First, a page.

The McLaren F1 is a hard act to follow. Designed to be the ultimate road car, it pretty much delivered on that premise. Gordon Murray, the man responsible for its development, abhorred the idea of a road car compromised for the track. The F1 was a no-expense-spared approach to a sports car built specifically for the street. Its outrageous performance (it won Le Mans outright) was a byproduct of Murray’s uncompromising approach and McLaren’s vast technical know-how.
Everything about this photo is awesome
So it was a little discouraging to learn that the P1, McLaren’s followup to the F1, was designed to be “the quickest and most rewarding series production road car on a circuit.” There is much to abhor in that awkward PR-fluffed mission statement. Throwing out the F1’s winning formula seems like a poor place to start but to repeat the F1 would be an even bigger mistake. Supercars need to point to the future. They can’t live in the past. They are about being first. The first for new design, new technology and new levels of performance. Their astronomical pricing is merely the cost of early adoption.
Strangely beautiful for reasons I don’t quite understand
Love it or hate it, McLaren’s P1 has a look entirely its own. An amorphous blob of Hot Wheels styling, it’s a big middle finger to the F1’s clean and utilitarian 90’s styling. While McLaren doesn’t have the rich history with road cars of its rivals Porsche and Ferrari, the omission of F1 homage is refreshing. Heritage is a burden, just ask Porsche. Show me a car made faster by compromising for the sake of tradition.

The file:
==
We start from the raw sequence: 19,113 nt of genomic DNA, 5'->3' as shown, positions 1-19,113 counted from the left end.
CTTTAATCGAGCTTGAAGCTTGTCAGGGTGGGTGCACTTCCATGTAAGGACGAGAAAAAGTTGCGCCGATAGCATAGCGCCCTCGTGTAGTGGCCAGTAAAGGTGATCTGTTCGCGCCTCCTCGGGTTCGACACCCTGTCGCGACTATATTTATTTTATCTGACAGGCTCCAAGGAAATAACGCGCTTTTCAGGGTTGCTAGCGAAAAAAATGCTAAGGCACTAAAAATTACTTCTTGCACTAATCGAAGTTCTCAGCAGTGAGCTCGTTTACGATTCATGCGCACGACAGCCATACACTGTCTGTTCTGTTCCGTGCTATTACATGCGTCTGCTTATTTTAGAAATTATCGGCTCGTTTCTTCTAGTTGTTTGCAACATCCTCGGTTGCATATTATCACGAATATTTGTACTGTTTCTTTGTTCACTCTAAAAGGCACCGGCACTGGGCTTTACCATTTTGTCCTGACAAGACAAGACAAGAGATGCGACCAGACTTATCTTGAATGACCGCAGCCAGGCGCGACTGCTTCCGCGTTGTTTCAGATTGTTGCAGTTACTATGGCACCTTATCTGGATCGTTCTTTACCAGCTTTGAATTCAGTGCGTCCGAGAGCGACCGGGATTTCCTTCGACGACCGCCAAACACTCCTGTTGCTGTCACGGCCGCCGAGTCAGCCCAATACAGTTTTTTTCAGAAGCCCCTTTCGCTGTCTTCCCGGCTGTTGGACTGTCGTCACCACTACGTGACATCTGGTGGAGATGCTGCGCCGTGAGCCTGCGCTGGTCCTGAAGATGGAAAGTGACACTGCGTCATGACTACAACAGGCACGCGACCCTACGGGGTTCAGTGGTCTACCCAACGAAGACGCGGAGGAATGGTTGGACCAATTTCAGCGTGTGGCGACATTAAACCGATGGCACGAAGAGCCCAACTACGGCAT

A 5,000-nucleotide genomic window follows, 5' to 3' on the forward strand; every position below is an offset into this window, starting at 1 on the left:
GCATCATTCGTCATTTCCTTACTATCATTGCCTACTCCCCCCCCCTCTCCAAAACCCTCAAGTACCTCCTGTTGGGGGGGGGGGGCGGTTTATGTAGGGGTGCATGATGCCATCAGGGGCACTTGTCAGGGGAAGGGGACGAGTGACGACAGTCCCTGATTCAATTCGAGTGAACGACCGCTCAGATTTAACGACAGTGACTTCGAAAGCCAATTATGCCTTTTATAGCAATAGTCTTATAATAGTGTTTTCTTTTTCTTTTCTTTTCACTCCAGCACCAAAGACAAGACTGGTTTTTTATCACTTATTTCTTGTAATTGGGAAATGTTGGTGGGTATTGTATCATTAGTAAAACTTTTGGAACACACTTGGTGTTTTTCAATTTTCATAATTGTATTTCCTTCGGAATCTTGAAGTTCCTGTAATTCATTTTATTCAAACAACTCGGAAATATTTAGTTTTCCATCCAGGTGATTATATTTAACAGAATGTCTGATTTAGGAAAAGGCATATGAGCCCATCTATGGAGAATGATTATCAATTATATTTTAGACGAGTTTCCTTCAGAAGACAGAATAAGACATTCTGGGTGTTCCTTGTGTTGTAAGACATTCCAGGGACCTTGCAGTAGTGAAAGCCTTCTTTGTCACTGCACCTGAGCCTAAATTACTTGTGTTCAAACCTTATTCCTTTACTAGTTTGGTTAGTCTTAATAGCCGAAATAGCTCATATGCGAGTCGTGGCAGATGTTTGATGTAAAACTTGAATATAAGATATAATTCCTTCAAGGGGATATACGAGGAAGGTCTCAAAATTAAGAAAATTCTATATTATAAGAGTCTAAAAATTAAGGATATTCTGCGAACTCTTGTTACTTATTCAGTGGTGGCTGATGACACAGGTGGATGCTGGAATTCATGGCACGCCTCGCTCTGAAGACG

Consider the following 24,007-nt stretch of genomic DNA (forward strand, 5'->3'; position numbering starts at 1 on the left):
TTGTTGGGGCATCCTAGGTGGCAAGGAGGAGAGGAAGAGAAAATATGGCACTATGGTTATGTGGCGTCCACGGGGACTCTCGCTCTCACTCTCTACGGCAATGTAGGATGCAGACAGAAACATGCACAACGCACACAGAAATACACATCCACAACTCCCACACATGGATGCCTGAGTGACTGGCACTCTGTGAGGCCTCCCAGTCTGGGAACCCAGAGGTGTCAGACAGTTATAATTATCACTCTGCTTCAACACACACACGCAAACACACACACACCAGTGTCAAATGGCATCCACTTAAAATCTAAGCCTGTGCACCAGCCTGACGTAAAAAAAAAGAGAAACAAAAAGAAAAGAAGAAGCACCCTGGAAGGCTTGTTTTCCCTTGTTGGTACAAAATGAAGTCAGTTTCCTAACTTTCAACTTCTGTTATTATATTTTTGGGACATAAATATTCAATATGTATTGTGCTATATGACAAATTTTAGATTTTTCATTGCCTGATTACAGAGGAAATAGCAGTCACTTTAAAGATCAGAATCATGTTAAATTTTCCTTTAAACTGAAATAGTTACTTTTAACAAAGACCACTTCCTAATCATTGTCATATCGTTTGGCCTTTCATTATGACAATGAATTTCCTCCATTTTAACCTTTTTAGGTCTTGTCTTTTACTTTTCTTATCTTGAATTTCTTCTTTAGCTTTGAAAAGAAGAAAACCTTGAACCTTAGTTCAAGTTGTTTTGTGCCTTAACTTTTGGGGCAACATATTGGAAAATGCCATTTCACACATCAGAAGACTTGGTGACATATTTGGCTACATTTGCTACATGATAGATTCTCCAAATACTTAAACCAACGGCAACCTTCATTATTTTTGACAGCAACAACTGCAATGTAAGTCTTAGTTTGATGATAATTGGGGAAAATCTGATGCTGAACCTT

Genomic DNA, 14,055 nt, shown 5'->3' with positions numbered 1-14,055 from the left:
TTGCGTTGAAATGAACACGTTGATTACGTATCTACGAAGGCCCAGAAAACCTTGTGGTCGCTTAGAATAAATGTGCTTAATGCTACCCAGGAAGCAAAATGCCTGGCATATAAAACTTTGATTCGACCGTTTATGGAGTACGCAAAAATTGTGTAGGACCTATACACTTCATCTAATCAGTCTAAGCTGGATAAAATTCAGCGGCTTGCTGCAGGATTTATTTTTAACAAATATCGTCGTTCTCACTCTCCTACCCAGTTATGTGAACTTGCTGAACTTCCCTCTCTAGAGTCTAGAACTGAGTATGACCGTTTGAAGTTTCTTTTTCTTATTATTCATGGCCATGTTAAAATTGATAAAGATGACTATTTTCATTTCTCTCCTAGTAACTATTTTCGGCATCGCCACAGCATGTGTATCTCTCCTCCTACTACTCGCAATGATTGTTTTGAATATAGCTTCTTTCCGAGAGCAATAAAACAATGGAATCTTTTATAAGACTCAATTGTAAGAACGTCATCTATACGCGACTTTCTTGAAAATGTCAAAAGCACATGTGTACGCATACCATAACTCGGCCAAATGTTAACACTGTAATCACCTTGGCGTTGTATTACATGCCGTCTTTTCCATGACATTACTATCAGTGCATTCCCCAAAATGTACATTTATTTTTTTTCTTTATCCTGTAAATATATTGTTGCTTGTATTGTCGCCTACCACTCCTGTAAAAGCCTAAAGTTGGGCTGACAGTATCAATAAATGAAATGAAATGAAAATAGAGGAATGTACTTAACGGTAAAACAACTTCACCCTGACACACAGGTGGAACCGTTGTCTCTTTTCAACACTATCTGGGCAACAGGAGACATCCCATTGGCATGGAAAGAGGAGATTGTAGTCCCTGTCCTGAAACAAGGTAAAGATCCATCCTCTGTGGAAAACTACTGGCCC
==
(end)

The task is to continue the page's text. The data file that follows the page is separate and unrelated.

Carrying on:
With a power-to-weight ratio that is a terrifying 20% greater than a Bugatti Veyron, the P1 is sure to be obscenely fast, and yet all this performance stems from a hybrid drivetrain that was hardly fathomable five years ago. Is it perfect? Of course not. Conventional hybrid systems feel like a crude band-aid solution, and while some systems clearly have more potential than others, to discard them so prematurely in their development would be a mistake.
Technology doesn’t progress in some linear predictable fashion and to sit on the sidelines waiting for the perfect solution would see you waiting forever. There is always room for improvement. It is a never-ending process. In ten years, the tech in these supercars (P1, 918 and LaFerrari) will be laughable. Look at cell phones ten years ago; the Motorola RAZR was king. Even at the painfully slow pace of automotive innovation and implementation, it’s not hard to see the potential.